The Silence of Animals - John Gray
It was over a decade ago that I read John Gray's provocative book Straw Dogs: Thoughts on Humans and Other Animals. It really was like a shock to the brain filled with incendiary thoughts that infused and infuriated me in equal measure. Its hard after the intervening years to remember much of the detail of the book (it's hard after those years and the arrival of two children to remember much at all) but one thing remained very clear in my mind and that was Gray's huge mistrust in the Enlightenment idea of progress. This he felt was the biggest lie that we humans tell ourselves; not only that we are by nature different from the other animals on the planet but that our achievements in science and technology are making our lives anything more than superficially better. As he expresses in this new book - 'Lacking a self-image of the sort humans cherish, other animals are content to be what they are. For human beings the struggle for survival is a struggle against themselves'. The Silence of Animals is billed very much as a sequel to that book, developing on those same themes to further illustrate how we delude ourselves with notions of progress and content ourselves with fantasy and myth in order to support those thoughts.
Whereas Straw Dogs read like the thoughts of the author, backed up by occasional literary sources, this follow up is far more like a companion piece with much deeper references from other works of literature. Borges, Orwell, Ballard and Conrad are all cited and having read some of the writers he quotes in the intervening years I was able to confront the thoughts head on and find them stimulating in a different way to those I had had to take for granted when reading the first book. But my overall impression on finishing the book was that this was less a development of his ideas than a reinforcement of them. It was as though Gray had spent the last decade finding support for his personal philosophy in the literature he read and now wanted to share it as if to say, 'See, I'm not the only one.' This is fine, naturally, and there are lots of interesting thoughts along the way, particularly when examining our propensity to fiction and how it shapes our lives and Gray's thoughts on how the whole concept of talents might be a terrible straitjacket on our personal potential rather than the best way to realise it. It just means that this volume lacks some of the fire of its predecessor and will probably further annoy anyone who took exception to his thoughts from then too.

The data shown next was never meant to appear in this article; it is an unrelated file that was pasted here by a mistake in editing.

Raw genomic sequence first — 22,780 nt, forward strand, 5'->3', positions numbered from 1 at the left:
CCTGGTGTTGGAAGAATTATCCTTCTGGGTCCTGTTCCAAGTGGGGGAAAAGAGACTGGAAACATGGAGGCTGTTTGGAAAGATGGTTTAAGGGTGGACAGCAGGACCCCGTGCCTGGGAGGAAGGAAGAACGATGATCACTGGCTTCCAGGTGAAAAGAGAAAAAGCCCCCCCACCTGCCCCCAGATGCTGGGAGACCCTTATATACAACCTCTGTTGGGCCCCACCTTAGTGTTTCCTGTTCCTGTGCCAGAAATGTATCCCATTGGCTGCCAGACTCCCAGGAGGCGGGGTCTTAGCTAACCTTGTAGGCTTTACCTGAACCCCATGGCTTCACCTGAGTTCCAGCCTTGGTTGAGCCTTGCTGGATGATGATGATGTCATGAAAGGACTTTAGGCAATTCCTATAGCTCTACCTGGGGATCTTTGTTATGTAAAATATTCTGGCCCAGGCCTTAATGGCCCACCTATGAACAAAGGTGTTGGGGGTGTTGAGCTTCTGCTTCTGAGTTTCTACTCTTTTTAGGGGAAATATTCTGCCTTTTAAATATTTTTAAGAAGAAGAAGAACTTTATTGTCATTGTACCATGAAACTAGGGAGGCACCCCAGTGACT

There is an interesting battle as well with biblical references and images. Gray frequently aims to show that there is very little difference between the comforts of organised religion and religious faith alongside the faith that accompanies the Enlightenment ideal of progress. If religion is the opiate of the people then 'like cheap music, the myth of progress lifts the spirits as it numbs the brain'. We must all have at least occasionally wondered about the very meaning of life, the reason for us being here, and Gray is determined that we should let that thought go
Why do humans need a reason to live? Is it because they could not endure life if they did not believe it contained hidden meaning? Or does the demand for meaning come from attaching too much sense to language - from thinking that our lives are books we have not yet learnt to read?
We fictionalise our own lives and if we could only accept that, Gray asserts, and also that our world is without meaning we might discover not a loss of value but that 'this nothingness may be our most precious possession, since it opens to us the world that exists beyond.' How you may react to that and other thoughts will be entirely personal of course. Gray I'm sure will content himself that T.S Eliot said it best in Burnt Norton - human kind cannot bear much reality.
Published now by Allen Lane
Monatague Terrace by Warren and Gary Pleece
Animals also feature in this graphic novel from the Pleece brothers in the form of an unforgettable rabbit, Marvo the magic bunny, companion and co star to a rather shambolic magician called Marty. They are just two inhabitants of the fading Art deco housing block that gives the novel its name and which contains more nuttiness than a Reece's peanut butter cup.
The book is made up of 12 main stories and a few interludes and through them we meet the varied inhabitants of this bonkers building. Each of the stories is as tenuously linked as we all might be to the comings and goings of those around us but also by something slightly deeper relating to the building itself. There is a faded singer who sits around listening to his biggest hit, a bright young thing novelist with writer's block, a genius scientist with a price on his head, someone calling himself The Puppeteer, and an old special forces operative who may look like a granny but who hasn't quite given up the fight yet.
Given all the craziness this is a pretty disparate novel and how well it all holds together will depend on how many of the stories you really connect with. The device that holds them all together might come across as a bit silly and even nostalgic, and that's the prevailing feeling I was left with; something like the curious quality that comes with watching Tales of the Unexpected. This book is easy to read and to enjoy but there's not enough beneath that Art deco facade to send me back in again.
Published now by Jonathan Cape